You will bring about the destruction of the German war machine, the elimination of Nazi tyranny over the oppressed peoples of Europe, and security for ourselves in a free world. Your task will not be an easy one. Your enemy is well trained, well equipped, and battle-hardened. He will fight savagely….The free men of the world are marching together to victory. I have full confidence in your courage, devotion to duty, and skill in battle. We will accept nothing less than full victory. Good luck, and let us all beseech the blessings of Almighty God upon this great and noble undertaking.” ~General Dwight D. Eisenhower giving the D-Day order on June 6, 1944.
Sixty-Three years ago, 43 Norwich University alumni were fighting or preparing to fight as part of the first combined allied actions in France. On this day, Major Bill McNamara, NU ’36, Lieutenant Thurber Raymond, NU ’41, and Lt. Colonel Carroll Stowell, NU ’40, of the 1st Infantry, Major Jim Ballard, NU ’39, and Lieutenant George Briggs, NU ’32, of the 29th Infantry, Captain Arthur Harrington, NU ’40, of the 5th Special Engineer Brigade, Lieutenant Eugenio Bonafin, NU ’43, of the 87th Chemical Mortar Battalion, Lieutenant Thomas Fulham, NU ’47, and Lieutenant Robert Harrington, NU ’47, of the 4th Infantry Division, Lieutenant Lawrence Elman, NU ’43 and Lieutenant Fredrick Meinken, NU ’47, of the 4th Cavalry Regiment and Private Richard Austin, NU ’44 of the 101st Airborne. In the air, Lieutenant David Steward, NU ’47, Captain Jim McCarthy, NU ‘40, Lieutenant Sherman Crocker, NU ‘44, and Sergeant William Crawthorne, NU ’47, and possibly Sergeant Edward T. Yeller, NU ‘49, of the 9th Air Force, Lieutenant Edwyn Florcyk, NU ‘44, rgeant Mitchell Esoian, NU ‘49, Sergeant George Edwin Guidi, NU ‘49 and Sergeant Robert Wieler, NU ‘49 of the 8th Air Force, were all in Normandy at this time.
It’s a bit late, but here’s the conclusion to my paper:
While the locations of a number of alumni during the invasion can be determined by way of their units, there are several other alumni who are known to have participated in the invasion, but their whereabouts cannot be accounted for because of insufficient or conflicting information. The first of these is Wesley Goddard, NU ’33, who, according to the Norwich University Record, commanded field artillery during the invasion, and there is some indication that he served in the 18th Field Artillery Battalion. However, there is conflicting information regarding this unit, and it is not known exactly what Major Goddard was doing during the invasion. Similarly, alumnus Philip Bracket was also confirmed to have been in Normandy, given his award of the Normandy ribbon indicated in his alumni file at Norwich. He was a dentist in the US Army, but it is unknown what unit he was part of, or what his rank was. Lieutenant Colonel Storer Humphrey, NU ‘28, also in the medical field, was found to be listed in three separate units, the 100th General Hospital, 91st Evacuation Hospital and 160 Station, some of these having been in Normandy. As a brain surgeon, it is possible that he was called to duty during the invasion, as there were thousands of men injured throughout the invasion. In addition to these three men, there were a number of other Norwich alumni who were in Normandy at this time, but it is not known whether they participated in the invasion, or were replacements for casualties in their units. Further research could most likely clear this up.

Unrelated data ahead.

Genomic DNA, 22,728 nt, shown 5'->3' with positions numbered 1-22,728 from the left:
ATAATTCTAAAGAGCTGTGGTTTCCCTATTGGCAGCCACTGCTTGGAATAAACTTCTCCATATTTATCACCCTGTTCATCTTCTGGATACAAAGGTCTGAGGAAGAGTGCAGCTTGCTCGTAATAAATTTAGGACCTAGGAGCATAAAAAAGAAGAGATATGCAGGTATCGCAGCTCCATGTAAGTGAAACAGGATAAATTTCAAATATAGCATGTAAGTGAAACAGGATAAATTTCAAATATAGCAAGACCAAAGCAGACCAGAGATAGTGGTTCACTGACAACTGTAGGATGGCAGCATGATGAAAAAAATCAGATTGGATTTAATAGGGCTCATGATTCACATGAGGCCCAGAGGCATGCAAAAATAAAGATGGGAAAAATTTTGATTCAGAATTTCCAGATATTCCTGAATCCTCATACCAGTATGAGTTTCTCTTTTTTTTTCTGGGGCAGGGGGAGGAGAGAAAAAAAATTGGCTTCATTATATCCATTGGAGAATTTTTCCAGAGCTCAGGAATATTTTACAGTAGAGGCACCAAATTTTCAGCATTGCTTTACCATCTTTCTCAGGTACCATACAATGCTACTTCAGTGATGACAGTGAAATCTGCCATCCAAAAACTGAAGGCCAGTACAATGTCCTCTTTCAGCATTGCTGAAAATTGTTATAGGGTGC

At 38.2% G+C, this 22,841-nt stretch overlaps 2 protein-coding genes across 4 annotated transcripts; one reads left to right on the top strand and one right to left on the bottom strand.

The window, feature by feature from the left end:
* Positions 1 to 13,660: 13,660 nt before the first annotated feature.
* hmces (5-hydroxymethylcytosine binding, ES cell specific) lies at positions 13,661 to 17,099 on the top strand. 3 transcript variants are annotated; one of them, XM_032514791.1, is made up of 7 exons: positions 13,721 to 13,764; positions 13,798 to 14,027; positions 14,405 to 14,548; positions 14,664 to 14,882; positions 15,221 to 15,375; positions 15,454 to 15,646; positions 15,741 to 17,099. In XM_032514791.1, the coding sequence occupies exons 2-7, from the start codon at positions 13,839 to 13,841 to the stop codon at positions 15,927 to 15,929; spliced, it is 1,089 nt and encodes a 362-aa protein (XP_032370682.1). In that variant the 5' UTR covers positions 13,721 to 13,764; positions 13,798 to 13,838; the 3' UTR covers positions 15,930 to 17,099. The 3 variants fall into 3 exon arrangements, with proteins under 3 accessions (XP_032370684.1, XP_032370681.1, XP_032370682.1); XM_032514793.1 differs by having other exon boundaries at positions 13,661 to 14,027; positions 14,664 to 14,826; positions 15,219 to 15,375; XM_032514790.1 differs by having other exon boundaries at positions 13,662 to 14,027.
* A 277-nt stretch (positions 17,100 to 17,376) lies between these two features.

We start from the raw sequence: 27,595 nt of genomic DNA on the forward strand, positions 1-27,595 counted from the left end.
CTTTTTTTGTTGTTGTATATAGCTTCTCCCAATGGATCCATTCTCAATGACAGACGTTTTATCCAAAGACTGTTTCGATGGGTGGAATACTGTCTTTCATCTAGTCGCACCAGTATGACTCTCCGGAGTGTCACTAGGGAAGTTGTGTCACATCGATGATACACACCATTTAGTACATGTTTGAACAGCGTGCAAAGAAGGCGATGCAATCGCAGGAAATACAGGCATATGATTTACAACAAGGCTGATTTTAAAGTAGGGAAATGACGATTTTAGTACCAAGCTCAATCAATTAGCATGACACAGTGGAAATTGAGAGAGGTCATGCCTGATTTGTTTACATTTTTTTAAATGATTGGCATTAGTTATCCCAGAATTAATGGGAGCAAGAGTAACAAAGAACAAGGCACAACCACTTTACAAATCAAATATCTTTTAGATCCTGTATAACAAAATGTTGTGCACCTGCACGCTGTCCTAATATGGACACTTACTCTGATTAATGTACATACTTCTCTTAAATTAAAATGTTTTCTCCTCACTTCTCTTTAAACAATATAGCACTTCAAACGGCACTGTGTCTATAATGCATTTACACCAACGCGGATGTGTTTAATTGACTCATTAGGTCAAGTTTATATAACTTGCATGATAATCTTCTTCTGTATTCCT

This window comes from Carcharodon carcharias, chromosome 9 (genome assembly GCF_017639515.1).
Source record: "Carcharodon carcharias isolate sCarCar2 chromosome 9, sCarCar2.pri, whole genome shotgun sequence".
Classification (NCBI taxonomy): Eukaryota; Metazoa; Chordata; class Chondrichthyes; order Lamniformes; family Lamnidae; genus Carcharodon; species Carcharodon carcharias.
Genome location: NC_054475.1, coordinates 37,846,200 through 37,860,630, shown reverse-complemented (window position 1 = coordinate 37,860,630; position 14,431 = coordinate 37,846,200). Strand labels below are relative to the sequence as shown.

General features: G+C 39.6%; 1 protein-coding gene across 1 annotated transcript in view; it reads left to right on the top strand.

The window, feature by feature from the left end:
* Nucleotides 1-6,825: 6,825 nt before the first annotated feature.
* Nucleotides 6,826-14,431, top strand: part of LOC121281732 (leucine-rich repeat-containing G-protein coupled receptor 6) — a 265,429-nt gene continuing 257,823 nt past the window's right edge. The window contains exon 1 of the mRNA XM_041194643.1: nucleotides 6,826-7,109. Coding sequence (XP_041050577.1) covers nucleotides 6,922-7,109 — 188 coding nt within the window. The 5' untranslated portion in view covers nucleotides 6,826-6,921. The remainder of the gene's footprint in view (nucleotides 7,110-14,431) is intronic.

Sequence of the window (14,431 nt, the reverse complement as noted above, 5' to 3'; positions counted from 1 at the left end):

The Normandy invasion spelled the beginning of the end of the war in Europe. From the breakout from Normandy at St. Lo, the allied forces went on to free Paris, the rest of France, Belgium, and Holland before moving on towards Germany. While they were rebuffed at times, they reached Germany by the end of 1944, and on May 7th of the following year, the last German forces surrendered. The war in Europe was over, and in August of 1945, the Second World War concluded.
Norwich University alumni would maintain close ties to the University through their letters to the Norwich University Record, as well as with each other, remaining in contact with one another or coming across each other during their leaves and chance meetings.
By examining the role of its alumni who participated in the war, it is clear that Norwich University alumni played a multifaceted and significant role in the Invasion of Normandy, serving in a variety of units throughout the invasion. Their experiences can be viewed as a microcosm for the rest of the Normandy Invasion. They exhibited bravery and courage, as several of the Norwich alumni would be cited for such with the Bronze Star, the Silver Star, and in one case, after Normandy, the Medal of Honor. It is fairly clear that the training that they received at Norwich University prepared them for a role in their work at Normandy, as 75% of the Norwich Alumni would serve in the invasion as officers. This demonstrates that Norwich University alumni were largely in a command role through the invasion, and through their leadership, most likely helped ensure the success of the invasion on their unit levels, although in some cases, it is likely that the leadership of Norwich alumni helped spell the success of the US forces.
A letter from Lt. Colonel Carroll Stowell, NU ‘30, perhaps best summarizes the role that Norwich University played in the minds of the Norwich Alumni:
Rose in rank during the two and one-half years I was in the first from 2nd Lt. to Major. During that period the battalion was awarded three Presidential Unit Citations. Have always felt that my Norwich background and trained were factors in my being assigned to the First Engineers and in the contributions that I was able to make to the successes of the unit.